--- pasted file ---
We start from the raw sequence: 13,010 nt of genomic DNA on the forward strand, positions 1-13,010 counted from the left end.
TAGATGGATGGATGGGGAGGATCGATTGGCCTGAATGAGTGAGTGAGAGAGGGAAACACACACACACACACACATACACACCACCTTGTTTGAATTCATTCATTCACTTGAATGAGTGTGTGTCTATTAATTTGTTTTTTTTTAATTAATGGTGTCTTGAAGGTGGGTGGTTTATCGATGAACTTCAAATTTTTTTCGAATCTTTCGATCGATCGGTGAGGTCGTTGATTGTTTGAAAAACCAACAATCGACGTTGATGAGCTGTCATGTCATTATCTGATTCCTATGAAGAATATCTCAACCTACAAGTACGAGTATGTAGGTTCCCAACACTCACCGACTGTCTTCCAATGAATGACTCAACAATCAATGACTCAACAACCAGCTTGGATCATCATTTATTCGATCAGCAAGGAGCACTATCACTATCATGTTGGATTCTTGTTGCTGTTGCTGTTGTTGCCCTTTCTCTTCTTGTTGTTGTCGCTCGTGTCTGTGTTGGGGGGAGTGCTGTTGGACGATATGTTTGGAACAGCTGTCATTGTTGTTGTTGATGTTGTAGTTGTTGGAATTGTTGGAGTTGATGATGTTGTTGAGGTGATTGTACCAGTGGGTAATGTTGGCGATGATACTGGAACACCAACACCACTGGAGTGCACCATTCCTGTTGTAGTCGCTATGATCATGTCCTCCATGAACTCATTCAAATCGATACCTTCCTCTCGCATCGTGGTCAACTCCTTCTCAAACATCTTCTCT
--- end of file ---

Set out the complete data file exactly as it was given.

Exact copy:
We start from the raw sequence: 13,010 nt of genomic DNA on the forward strand, positions 1-13,010 counted from the left end.
TAGATGGATGGATGGGGAGGATCGATTGGCCTGAATGAGTGAGTGAGAGAGGGAAACACACACACACACACACATACACACCACCTTGTTTGAATTCATTCATTCACTTGAATGAGTGTGTGTCTATTAATTTGTTTTTTTTTAATTAATGGTGTCTTGAAGGTGGGTGGTTTATCGATGAACTTCAAATTTTTTTCGAATCTTTCGATCGATCGGTGAGGTCGTTGATTGTTTGAAAAACCAACAATCGACGTTGATGAGCTGTCATGTCATTATCTGATTCCTATGAAGAATATCTCAACCTACAAGTACGAGTATGTAGGTTCCCAACACTCACCGACTGTCTTCCAATGAATGACTCAACAATCAATGACTCAACAACCAGCTTGGATCATCATTTATTCGATCAGCAAGGAGCACTATCACTATCATGTTGGATTCTTGTTGCTGTTGCTGTTGTTGCCCTTTCTCTTCTTGTTGTTGTCGCTCGTGTCTGTGTTGGGGGGAGTGCTGTTGGACGATATGTTTGGAACAGCTGTCATTGTTGTTGTTGATGTTGTAGTTGTTGGAATTGTTGGAGTTGATGATGTTGTTGAGGTGATTGTACCAGTGGGTAATGTTGGCGATGATACTGGAACACCAACACCACTGGAGTGCACCATTCCTGTTGTAGTCGCTATGATCATGTCCTCCATGAACTCATTCAAATCGATACCTTCCTCTCGCATCGTGGTCAACTCCTTCTCAAACATCTTCTCT